Just as when I saw the movie at the Egyptian 43 years ago, I chose to revisit JAWS 2 with my handy-handy digital projector and collapsible 7 ft. (2 meter) screen to give this retrospective an equally fair shot. The film’s flaws were still apparent, but so were its modest assets. So, to kick off Shark Week 2021, let’s do a deep-dive on JAWS 2…

******GREAT WHITE SPOILERS!!******

JAWS 2 (1978).

Directed by Jeannot Szwarc (“Somewhere In Time,” “The Night Gallery”), JAWS 2 was written by JAWS’ veterans Carl Gottlieb and Howard Sackler.

Note: JAWS 2 began shooting under a different director, John D. Hancock (“Bang the Drum Slowly”), but producers weren’t enamored with his vision of Amity as a dying ghost town, following the events of the first film (the novelization retains much of this original version), so Hancock was replaced with Szwarc. While several shots from Hancock’s version survived the final version, rewrites of the script were hurriedly made, and Szwarc went to work.

Two unlucky scuba divers find the Orca–but not quite the Orca.

The movie opens with the Universal logo and some unexpectedly jaunty, nautical music from John Williams, as we see two rich divers (James Sparks, Gregory Harris) finding the wreck of Quint’s old fishing boat, Orca, from the first film. As one diver breaks out his expensive waterproof camera to document the find, we begin to hear the familiar stirrings of Williams’ familiar “Jaws theme” (da-dun, da-dun, da-dun…) as a new bad fish attacks the two divers mid-photo op. We hear their gargled screams, as we see the expensive camera fall the seafloor, where the bounce forces one last click of its shutter and flash…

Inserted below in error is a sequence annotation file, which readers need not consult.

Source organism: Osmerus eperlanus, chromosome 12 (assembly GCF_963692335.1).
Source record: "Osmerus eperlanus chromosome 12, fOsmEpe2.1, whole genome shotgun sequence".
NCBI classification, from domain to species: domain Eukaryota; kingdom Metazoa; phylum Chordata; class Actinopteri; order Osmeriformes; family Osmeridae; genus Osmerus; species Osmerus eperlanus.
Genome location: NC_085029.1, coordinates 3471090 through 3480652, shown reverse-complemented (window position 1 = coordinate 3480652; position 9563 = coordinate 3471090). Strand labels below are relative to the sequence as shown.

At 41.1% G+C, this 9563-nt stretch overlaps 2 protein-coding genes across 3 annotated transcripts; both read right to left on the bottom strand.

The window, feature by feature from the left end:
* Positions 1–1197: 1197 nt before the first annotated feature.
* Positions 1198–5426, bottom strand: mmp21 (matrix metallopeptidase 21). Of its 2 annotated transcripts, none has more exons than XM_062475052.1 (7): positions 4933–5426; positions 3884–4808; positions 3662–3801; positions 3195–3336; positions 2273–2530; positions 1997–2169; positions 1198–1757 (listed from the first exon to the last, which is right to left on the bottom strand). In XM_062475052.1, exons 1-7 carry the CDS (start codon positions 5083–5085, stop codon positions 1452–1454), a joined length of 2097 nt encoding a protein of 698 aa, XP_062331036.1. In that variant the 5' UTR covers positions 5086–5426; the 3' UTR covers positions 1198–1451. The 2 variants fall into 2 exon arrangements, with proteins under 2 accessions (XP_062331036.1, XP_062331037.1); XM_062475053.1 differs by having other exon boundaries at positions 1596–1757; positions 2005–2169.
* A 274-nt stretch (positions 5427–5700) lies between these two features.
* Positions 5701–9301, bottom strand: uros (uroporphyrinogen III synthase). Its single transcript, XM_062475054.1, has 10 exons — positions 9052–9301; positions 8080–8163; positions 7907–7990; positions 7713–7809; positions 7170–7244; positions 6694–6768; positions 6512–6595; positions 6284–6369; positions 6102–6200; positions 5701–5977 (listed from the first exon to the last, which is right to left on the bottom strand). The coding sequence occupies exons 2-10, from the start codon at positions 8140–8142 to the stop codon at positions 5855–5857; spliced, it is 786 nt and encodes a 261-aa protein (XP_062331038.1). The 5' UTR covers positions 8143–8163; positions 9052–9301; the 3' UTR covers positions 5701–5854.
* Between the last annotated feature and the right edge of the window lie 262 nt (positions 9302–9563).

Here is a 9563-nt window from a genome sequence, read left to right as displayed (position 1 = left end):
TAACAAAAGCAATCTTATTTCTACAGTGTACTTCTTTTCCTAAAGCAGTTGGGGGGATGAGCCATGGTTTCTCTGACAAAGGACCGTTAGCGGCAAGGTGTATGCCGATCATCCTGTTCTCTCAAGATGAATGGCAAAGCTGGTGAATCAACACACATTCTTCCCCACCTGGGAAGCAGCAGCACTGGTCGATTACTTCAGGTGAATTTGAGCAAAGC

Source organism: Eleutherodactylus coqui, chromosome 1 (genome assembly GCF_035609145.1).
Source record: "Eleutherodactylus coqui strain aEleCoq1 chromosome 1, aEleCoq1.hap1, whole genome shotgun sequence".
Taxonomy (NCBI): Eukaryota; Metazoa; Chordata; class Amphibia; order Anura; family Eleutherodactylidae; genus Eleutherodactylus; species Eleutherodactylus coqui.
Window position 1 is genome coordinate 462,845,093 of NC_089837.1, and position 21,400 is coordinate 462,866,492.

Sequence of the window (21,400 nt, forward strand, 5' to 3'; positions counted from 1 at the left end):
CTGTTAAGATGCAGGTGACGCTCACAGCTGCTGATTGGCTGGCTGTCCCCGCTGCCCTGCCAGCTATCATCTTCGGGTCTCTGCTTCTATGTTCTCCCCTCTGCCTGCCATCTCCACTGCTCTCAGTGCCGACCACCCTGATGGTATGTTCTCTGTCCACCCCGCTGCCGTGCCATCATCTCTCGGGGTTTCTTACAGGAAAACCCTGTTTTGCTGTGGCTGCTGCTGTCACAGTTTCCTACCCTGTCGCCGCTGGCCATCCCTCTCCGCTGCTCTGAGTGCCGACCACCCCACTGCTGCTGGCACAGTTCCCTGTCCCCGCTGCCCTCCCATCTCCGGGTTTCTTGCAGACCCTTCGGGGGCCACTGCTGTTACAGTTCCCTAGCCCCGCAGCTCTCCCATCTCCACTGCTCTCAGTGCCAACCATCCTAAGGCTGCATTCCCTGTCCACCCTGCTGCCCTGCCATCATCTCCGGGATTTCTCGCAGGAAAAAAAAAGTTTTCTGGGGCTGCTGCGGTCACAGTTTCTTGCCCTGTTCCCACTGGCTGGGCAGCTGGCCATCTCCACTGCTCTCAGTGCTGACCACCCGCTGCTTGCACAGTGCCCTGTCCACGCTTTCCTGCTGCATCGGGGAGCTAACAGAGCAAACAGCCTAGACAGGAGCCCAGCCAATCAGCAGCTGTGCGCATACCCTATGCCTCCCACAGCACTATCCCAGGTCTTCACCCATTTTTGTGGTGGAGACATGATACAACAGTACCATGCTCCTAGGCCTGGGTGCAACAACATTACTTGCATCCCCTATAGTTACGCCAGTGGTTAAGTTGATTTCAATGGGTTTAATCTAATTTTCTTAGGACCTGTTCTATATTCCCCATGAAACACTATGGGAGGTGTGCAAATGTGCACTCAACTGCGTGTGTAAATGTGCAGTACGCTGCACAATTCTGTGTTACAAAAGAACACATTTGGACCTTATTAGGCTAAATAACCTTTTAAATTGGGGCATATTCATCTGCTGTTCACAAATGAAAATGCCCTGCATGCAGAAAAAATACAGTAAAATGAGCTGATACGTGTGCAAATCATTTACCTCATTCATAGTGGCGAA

Note: The wreckage of the sunken Orca doesn’t really match the colors or even the dimensions of the boat seen in the first film; even the stern nameplate of the vessel is lettered differently. I’d guess the producers had the art department craft a cheaper, random boat wreck instead of painstakingly matching it with the first film’s Orca. They probably assumed (correctly at that time) that few would likely notice or care.

In a wonderfully satirical shot, greedy Mayor Vaughn (Murray Hamilton) is literally framed by what he loves most.

The scene cuts from underwater to dry land as a running-late, irritated Amity Police Chief Martin Brody (Roy Scheider) catches a ferry for an important ribbon-cutting ceremony for a new Amity hotel. His anxious wife Ellen (Lorraine Gary) is irked at her tardy husband’s arrival, but they soon settle in as Mayor Larry Vaughn (Murray Hamilton) orders “Miss Amity” Tina (Ann Dusenberry) to cut the ribbon (“atta girl,” he croaks condescendingly). The ribbon is cut, balloons descend. All the WASP elites of the island celebrate.